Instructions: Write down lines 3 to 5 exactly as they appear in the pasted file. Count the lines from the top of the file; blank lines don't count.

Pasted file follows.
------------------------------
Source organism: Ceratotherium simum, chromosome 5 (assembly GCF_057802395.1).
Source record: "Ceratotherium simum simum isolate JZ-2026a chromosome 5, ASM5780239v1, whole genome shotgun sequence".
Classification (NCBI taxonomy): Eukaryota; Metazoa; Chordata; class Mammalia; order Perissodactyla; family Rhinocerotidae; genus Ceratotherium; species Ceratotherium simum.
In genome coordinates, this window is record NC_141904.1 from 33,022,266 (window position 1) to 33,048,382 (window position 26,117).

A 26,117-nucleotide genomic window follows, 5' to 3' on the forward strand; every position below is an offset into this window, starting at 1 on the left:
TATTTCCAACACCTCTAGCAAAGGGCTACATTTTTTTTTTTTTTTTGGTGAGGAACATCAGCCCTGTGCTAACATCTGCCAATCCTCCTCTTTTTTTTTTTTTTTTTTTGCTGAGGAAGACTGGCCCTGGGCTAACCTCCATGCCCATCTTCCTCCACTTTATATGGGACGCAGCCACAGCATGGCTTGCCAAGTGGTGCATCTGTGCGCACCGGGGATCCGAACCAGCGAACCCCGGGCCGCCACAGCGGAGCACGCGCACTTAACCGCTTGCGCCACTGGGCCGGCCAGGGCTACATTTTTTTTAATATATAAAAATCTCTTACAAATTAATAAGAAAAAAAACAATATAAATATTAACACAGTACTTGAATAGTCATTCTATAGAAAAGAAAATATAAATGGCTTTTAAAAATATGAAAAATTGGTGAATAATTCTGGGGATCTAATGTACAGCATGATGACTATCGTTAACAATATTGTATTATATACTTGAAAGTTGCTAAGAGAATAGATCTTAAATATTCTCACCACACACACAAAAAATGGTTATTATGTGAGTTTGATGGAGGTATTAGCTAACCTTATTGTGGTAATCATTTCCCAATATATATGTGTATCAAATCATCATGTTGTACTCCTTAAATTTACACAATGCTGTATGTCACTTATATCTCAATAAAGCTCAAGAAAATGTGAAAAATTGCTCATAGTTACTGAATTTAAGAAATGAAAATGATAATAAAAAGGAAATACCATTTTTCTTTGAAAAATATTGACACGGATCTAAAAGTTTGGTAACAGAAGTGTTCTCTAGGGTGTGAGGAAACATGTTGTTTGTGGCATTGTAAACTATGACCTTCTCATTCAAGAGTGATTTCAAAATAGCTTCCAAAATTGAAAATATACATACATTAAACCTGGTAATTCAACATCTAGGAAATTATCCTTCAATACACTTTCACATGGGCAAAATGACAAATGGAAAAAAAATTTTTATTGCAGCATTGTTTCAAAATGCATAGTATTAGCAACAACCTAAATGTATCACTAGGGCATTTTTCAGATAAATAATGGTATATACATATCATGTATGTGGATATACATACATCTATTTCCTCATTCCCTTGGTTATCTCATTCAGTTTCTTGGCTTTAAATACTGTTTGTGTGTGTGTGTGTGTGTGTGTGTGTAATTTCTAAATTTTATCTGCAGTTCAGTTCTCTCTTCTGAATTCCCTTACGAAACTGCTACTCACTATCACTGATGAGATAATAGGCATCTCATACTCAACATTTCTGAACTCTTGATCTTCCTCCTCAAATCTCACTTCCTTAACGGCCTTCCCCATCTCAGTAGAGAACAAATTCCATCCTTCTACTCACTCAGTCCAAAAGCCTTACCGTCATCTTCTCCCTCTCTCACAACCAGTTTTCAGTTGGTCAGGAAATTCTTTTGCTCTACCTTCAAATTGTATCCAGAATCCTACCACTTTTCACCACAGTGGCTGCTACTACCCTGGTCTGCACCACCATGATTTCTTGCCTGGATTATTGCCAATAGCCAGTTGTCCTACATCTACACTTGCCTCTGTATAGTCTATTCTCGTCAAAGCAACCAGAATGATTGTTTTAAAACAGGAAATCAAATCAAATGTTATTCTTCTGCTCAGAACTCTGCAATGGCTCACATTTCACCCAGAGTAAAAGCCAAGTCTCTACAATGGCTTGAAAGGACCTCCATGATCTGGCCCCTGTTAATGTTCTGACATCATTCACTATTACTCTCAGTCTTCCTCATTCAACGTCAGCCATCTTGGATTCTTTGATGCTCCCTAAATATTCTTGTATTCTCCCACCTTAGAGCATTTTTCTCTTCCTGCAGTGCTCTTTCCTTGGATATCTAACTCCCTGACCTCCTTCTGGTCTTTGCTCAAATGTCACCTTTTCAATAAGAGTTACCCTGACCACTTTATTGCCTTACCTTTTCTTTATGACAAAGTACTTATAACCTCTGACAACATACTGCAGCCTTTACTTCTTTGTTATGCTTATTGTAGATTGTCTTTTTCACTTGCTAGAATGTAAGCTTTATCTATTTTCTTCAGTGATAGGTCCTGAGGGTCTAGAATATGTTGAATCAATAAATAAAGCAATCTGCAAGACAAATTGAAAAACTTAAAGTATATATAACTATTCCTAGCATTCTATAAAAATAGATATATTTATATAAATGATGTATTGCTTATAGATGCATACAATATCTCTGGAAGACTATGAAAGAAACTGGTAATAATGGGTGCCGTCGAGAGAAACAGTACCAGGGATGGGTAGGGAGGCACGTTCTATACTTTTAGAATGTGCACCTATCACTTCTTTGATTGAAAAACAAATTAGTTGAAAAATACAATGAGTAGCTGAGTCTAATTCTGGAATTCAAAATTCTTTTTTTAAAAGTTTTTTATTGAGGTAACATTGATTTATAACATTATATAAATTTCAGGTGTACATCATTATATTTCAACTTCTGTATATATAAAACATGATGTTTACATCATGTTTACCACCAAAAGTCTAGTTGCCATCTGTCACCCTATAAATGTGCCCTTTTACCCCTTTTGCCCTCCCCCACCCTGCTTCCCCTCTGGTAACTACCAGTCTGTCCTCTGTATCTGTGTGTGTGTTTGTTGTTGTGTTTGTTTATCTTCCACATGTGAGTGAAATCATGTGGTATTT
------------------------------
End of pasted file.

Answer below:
Classification (NCBI taxonomy): Eukaryota; Metazoa; Chordata; class Mammalia; order Perissodactyla; family Rhinocerotidae; genus Ceratotherium; species Ceratotherium simum.
In genome coordinates, this window is record NC_141904.1 from 33,022,266 (window position 1) to 33,048,382 (window position 26,117).

A 26,117-nucleotide genomic window follows, 5' to 3' on the forward strand; every position below is an offset into this window, starting at 1 on the left: